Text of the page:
• by María Robledo Montecel, Ph.D. • IDRA Newsletter • March 1997
The City Council of Farmers Branch and the Carrollton-Farmers Branch Independent School District (ISD) board of trustees are two discrete elected policy-making bodies facing the same powerful educational, economic and demographic forces. Both are trying to make decisions that will enable them to meet their public responsibilities with wisdom, integrity and effectiveness.
In another time, in the rural and even the postwar suburban era of Carrollton-Farmers Branch, each entity could have comfortably made those decisions without concern for their effect on the ability of the other to uphold their public trust. But the city of Farmers Branch and the Carrollton-Farmers Branch school district are right in the middle of rapid and constant economic, educational and demographic transformations that require that each attend and contribute to the quality of information, input and decision making of the other.
A study by IDRA grew out of the concern of the Farmers Branch city council (and a broad spectrum of members of the Farmers Branch community) that the proposed school attendance zones contemplated by the Carrollton-Farmers Branch school district have the potential to exacerbate pressures on the school and the community that would lead to a decline in the quality of education in the schools serving Farmers Branch students. The city of Farmers Branch has concerns about access, equity and excellence (effectiveness) and how the decisions made for constructing new schools and the proposed attendance zones will affect these. This study was commissioned to assist the city in preparing a set of recommendations that reflects a broad spectrum of involved voices from the community and includes choices broader than those the school sees as its current options.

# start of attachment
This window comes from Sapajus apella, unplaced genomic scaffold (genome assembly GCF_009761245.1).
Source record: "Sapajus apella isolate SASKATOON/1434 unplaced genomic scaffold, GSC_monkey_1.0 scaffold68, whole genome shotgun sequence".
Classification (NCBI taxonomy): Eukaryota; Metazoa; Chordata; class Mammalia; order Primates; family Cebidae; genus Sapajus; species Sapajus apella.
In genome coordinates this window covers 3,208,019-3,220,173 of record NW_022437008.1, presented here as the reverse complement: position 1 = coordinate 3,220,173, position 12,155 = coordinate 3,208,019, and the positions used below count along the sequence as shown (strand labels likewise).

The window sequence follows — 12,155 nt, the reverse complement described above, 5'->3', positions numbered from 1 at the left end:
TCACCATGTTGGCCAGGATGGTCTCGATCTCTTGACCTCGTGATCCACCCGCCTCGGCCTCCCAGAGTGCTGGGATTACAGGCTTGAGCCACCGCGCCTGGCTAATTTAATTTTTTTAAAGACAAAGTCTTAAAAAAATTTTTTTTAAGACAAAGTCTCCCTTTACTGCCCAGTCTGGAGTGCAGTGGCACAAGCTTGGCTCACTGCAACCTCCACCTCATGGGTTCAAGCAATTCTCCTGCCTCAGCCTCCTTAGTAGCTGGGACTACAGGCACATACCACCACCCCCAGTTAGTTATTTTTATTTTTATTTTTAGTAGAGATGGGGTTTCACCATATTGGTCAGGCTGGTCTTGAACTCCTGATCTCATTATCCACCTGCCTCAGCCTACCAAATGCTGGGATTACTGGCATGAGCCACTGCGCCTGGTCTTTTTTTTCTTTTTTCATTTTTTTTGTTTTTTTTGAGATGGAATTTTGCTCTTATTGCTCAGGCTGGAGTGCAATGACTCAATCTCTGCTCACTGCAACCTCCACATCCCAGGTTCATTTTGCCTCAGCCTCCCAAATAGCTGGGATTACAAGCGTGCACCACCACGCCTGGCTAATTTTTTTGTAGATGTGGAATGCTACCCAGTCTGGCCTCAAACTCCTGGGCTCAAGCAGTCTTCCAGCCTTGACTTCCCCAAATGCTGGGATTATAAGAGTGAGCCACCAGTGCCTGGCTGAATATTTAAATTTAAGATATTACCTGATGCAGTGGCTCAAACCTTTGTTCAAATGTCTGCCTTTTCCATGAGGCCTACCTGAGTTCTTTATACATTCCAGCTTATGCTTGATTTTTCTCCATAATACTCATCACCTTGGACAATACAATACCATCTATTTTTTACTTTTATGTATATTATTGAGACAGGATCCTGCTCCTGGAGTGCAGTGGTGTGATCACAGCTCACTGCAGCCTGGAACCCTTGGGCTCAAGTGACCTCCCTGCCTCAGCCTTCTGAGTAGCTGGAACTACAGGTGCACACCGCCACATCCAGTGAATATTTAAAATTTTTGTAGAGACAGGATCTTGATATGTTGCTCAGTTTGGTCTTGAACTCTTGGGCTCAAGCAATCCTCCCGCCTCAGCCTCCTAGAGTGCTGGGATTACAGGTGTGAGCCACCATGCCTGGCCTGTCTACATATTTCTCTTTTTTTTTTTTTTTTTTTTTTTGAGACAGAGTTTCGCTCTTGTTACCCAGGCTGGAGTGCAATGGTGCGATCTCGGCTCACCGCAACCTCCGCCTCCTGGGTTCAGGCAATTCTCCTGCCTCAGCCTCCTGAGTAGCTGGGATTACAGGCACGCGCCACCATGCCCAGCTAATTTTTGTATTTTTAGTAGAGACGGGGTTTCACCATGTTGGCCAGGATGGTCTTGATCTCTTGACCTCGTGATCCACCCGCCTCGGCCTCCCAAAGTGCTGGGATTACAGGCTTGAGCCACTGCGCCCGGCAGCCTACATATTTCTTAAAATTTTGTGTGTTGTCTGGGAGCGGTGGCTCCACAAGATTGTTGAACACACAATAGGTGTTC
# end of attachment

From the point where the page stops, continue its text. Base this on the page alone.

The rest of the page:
IDRA and a team of researchers interviewed 14 key stakeholders individually and convened 29 others in focus groups.
The size and diversity of the community has changed dramatically in the last 17 years. The district has a good reputation in the state. Because of the shifting population trends, there are some campuses in which minorities are the majority and other campuses with high concentrations of low-income populations. There is concern among some community residents that the quality of offerings and reputations of the schools will suffer.
Many respondents feel that a downward economic spiral will ensue if the concentrations of students that the population shifts are bringing dominate any campus.
The community interviewed wants diversity and sees diversity as a positive value. Key stakeholders unanimously support diversity, equity and excellence in the community and the district. There is also strong support for redrawing attendance zones to facilitate diversity at all levels.
IDRA included in the study a review of what the law and the courts state including:
- Separate public schooling is inherently unequal.
- The school district bears the primary responsibility for achieving and maintaining desegregated schools.
In addition to interviews, the research team acquired selected student achievement and participation data and compiled data sets focusing on attendance zone demographics. Highlights of the findings are listed below.
Equitable student assignment to schools…
- In the past 17 years, the numbers of students, minority students and low-income students have almost doubled.
Equitable student access to programs and services…
- Only 7 percent of the students in gifted and talented programs are Hispanic and 2 percent are African American, even though these students make up 24 percent and 8 percent of the student population, respectively.
- Students who bring to school a language other than English constitute almost 13 percent of the district’s population, the same percentage of such children in the state. District results for these children lag behind the state in reading, mathematics and all tests; the higher the grade level, the bigger the gap.
- Only one in 10 teachers is minority.
Quality of educational programs…
- While the overall TAAS performance of students is impressive and reflects the local schools’ trend of meeting or exceeding state average performance levels, there are gaps in the academic performance levels of different sub-groups of pupils.
- Hispanic students in the Carrollton-Farmers Branch ISD high schools dropped out in greater numbers than did other students within the district.
- Review of the data indicates that the use of the proposed attendance zones will tend to concentrate the future high school minority population that is currently 57 percent White and 43 percent minority.